A stand alone server running Windows Server 2003 is actually a DNS server for your network. Here I am going to teach you how to configure DNS for your server. In the first step, you will assign this server a static IP address. DNS servers cannot use dynamically assigned IP addresses ,because a sudden change of the IP address could cause contact with the DNS server to be interrupted.
• Configure TCP/IP
First click Start and highlight Control Panel, then highlight Network Connections, and then click Local Area Connection. Next, click Properties, then click Internet Protocol, then Properties. Now click the General tab, then click Use the following IP address, provide the correct IP address, subnet mask, and default gateway address in the appropriate boxes. Click Advanced, and then click the DNS tab. Click Append primary and connection specific DNS suffixes. Click the Append parent suffixes of the primary DNS suffix check box. Click Register this connection’s addresses in the DNS check box. Finally, Click OK three times.
NOTE: DNS servers running Windows Server 2003 must point to themselves for DNS. If this server needs to resolve names from its Internet service provider, then you must configure a forwarder.
NOTE: If you receive a warning from the DNS Caching Resolver service, click OK to dismiss the warning. The caching resolver is trying to contact the DNS server, but you have not finished configuring the server.
• Install Microsoft DNS Server
First click Start and highlight Control Panel, then click Add or Remove Programs. Next click Add or Remove Windows Components. Under the Components list select Networking Services (don’t clear the check box though). Now click Details. Select the Domain Name System check box, and then click OK. Now click Next and when you are prompted to insert the Windows Server 2003 CD-ROM into the computer’s CD-ROM or DVD-ROM drive, do so. When you see the Completing the Windows Components Wizard page, click Finish once the Setup is complete. Finally, click Close to close the Add or Remove Programs window.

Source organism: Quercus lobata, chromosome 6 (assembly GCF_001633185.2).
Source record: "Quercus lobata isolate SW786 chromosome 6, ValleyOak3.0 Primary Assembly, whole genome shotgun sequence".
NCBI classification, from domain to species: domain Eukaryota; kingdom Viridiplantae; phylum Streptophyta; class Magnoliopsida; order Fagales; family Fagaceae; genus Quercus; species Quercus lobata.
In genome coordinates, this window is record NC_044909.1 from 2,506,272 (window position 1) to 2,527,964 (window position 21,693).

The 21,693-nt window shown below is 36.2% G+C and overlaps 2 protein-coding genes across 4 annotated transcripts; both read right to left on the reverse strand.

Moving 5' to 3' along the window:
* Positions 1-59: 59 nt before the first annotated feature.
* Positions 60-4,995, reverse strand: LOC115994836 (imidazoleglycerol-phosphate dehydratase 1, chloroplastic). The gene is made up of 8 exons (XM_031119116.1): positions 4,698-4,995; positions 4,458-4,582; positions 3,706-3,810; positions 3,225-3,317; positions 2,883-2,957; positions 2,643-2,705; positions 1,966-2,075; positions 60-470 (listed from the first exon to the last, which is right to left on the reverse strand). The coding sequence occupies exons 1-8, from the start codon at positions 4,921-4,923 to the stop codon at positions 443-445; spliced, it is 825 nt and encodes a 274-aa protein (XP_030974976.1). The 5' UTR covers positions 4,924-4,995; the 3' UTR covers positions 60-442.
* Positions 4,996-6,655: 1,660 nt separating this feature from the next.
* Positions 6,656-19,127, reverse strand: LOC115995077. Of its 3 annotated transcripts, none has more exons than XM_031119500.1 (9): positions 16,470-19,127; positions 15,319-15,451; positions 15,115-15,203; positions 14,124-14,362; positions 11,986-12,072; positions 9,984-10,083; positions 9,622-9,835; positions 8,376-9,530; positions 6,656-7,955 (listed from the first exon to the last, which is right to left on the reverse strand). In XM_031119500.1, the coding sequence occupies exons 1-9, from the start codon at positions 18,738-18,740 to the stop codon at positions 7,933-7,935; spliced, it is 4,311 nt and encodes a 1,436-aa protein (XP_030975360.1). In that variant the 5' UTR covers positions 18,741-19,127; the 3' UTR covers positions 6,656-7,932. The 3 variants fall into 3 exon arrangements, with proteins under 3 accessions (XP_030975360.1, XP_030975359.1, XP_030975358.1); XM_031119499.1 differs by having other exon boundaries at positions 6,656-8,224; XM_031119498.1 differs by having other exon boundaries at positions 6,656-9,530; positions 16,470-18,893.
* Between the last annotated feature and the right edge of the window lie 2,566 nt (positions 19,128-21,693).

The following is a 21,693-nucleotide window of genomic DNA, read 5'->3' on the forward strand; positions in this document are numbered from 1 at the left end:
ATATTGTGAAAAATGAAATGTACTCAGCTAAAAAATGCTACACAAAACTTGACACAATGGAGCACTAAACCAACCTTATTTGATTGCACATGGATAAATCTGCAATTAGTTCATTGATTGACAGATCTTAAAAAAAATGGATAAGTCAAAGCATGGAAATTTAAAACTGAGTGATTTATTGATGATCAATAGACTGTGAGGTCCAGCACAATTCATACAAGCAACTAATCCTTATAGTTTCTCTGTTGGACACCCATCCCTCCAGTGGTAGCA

In order to configure DNS using the DNS snap-in in Microsoft Management Console, follow these steps: Click Start and highlight Programs, then highlight Administrative Tools and click DNS. Right-click Forward lookup zones, and then click New Zone. After the New zone Wizard starts click Next.
When you are prompted for a zone type accept the default name for the new zone file, click Next
NOTE: If you are an experienced DNS administrator then you may want to create a reverse lookup zone, and are encouraged to explore this branch of the wizard. A DNS server can resolve two basic requests: a forward lookup and a reverse lookup. A forward lookup is more common. A forward lookup resolves a host name to an IP address with an “A” or Host Resource record. A reverse lookup resolves an IP address to a host name with a PTR or Pointer Resource record. If you have your reverse DNS zones configured, you can automatically create associated reverse records when you create your original forward record.
• Configuring DNS Behind a Firewall –
The following exceptions may cause conflicts to occur between your firewall and the DNS during configuration:
Proxy and Network Address Translation devices may restrict access to ports. DNS uses UDP port 53 and TCP port 53. The DNS Service Management console also uses RCP. RCP uses port 135.